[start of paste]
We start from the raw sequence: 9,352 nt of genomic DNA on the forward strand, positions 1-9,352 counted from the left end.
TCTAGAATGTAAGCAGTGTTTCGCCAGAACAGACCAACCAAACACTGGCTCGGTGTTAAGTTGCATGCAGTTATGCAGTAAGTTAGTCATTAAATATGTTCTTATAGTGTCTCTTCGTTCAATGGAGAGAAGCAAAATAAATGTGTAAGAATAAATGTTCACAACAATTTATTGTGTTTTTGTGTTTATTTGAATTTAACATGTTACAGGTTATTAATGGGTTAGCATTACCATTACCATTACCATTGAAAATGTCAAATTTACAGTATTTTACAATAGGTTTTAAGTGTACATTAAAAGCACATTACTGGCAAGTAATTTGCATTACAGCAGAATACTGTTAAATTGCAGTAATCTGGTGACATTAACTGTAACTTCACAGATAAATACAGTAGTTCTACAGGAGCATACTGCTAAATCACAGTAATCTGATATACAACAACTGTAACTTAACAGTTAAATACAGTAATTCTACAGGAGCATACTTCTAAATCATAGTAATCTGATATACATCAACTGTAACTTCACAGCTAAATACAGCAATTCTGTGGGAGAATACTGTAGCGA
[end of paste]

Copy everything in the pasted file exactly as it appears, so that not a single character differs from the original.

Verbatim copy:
We start from the raw sequence: 9,352 nt of genomic DNA on the forward strand, positions 1-9,352 counted from the left end.
TCTAGAATGTAAGCAGTGTTTCGCCAGAACAGACCAACCAAACACTGGCTCGGTGTTAAGTTGCATGCAGTTATGCAGTAAGTTAGTCATTAAATATGTTCTTATAGTGTCTCTTCGTTCAATGGAGAGAAGCAAAATAAATGTGTAAGAATAAATGTTCACAACAATTTATTGTGTTTTTGTGTTTATTTGAATTTAACATGTTACAGGTTATTAATGGGTTAGCATTACCATTACCATTACCATTGAAAATGTCAAATTTACAGTATTTTACAATAGGTTTTAAGTGTACATTAAAAGCACATTACTGGCAAGTAATTTGCATTACAGCAGAATACTGTTAAATTGCAGTAATCTGGTGACATTAACTGTAACTTCACAGATAAATACAGTAGTTCTACAGGAGCATACTGCTAAATCACAGTAATCTGATATACAACAACTGTAACTTAACAGTTAAATACAGTAATTCTACAGGAGCATACTTCTAAATCATAGTAATCTGATATACATCAACTGTAACTTCACAGCTAAATACAGCAATTCTGTGGGAGAATACTGTAGCGA